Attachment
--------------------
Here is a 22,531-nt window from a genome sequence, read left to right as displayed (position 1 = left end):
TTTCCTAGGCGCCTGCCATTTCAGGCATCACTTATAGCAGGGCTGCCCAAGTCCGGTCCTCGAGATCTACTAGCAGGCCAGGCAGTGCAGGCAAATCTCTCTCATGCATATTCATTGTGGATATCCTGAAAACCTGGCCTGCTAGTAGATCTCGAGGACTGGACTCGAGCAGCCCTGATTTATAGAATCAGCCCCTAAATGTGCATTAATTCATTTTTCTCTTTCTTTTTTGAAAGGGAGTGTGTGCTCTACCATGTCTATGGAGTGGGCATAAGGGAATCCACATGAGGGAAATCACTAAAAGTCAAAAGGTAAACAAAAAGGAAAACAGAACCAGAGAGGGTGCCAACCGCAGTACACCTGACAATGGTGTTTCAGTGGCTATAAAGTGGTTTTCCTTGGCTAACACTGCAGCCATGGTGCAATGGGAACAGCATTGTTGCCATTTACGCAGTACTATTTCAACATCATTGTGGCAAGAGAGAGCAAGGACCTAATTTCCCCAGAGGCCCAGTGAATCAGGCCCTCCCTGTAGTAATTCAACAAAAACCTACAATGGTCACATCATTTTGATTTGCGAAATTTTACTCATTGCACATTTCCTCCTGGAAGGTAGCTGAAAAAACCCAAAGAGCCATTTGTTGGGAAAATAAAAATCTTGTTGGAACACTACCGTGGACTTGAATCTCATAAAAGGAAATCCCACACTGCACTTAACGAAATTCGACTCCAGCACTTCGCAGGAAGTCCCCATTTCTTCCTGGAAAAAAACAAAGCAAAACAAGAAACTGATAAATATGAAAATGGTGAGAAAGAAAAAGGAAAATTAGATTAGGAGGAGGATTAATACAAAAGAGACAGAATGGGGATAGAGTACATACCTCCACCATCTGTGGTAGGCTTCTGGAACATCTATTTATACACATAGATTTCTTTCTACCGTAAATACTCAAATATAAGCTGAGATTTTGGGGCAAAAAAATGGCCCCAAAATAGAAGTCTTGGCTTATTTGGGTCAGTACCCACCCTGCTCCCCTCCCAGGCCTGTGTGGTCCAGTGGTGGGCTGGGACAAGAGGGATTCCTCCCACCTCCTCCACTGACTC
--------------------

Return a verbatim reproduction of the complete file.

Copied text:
Here is a 22,531-nt window from a genome sequence, read left to right as displayed (position 1 = left end):
TTTCCTAGGCGCCTGCCATTTCAGGCATCACTTATAGCAGGGCTGCCCAAGTCCGGTCCTCGAGATCTACTAGCAGGCCAGGCAGTGCAGGCAAATCTCTCTCATGCATATTCATTGTGGATATCCTGAAAACCTGGCCTGCTAGTAGATCTCGAGGACTGGACTCGAGCAGCCCTGATTTATAGAATCAGCCCCTAAATGTGCATTAATTCATTTTTCTCTTTCTTTTTTGAAAGGGAGTGTGTGCTCTACCATGTCTATGGAGTGGGCATAAGGGAATCCACATGAGGGAAATCACTAAAAGTCAAAAGGTAAACAAAAAGGAAAACAGAACCAGAGAGGGTGCCAACCGCAGTACACCTGACAATGGTGTTTCAGTGGCTATAAAGTGGTTTTCCTTGGCTAACACTGCAGCCATGGTGCAATGGGAACAGCATTGTTGCCATTTACGCAGTACTATTTCAACATCATTGTGGCAAGAGAGAGCAAGGACCTAATTTCCCCAGAGGCCCAGTGAATCAGGCCCTCCCTGTAGTAATTCAACAAAAACCTACAATGGTCACATCATTTTGATTTGCGAAATTTTACTCATTGCACATTTCCTCCTGGAAGGTAGCTGAAAAAACCCAAAGAGCCATTTGTTGGGAAAATAAAAATCTTGTTGGAACACTACCGTGGACTTGAATCTCATAAAAGGAAATCCCACACTGCACTTAACGAAATTCGACTCCAGCACTTCGCAGGAAGTCCCCATTTCTTCCTGGAAAAAAACAAAGCAAAACAAGAAACTGATAAATATGAAAATGGTGAGAAAGAAAAAGGAAAATTAGATTAGGAGGAGGATTAATACAAAAGAGACAGAATGGGGATAGAGTACATACCTCCACCATCTGTGGTAGGCTTCTGGAACATCTATTTATACACATAGATTTCTTTCTACCGTAAATACTCAAATATAAGCTGAGATTTTGGGGCAAAAAAATGGCCCCAAAATAGAAGTCTTGGCTTATTTGGGTCAGTACCCACCCTGCTCCCCTCCCAGGCCTGTGTGGTCCAGTGGTGGGCTGGGACAAGAGGGATTCCTCCCACCTCCTCCACTGACTC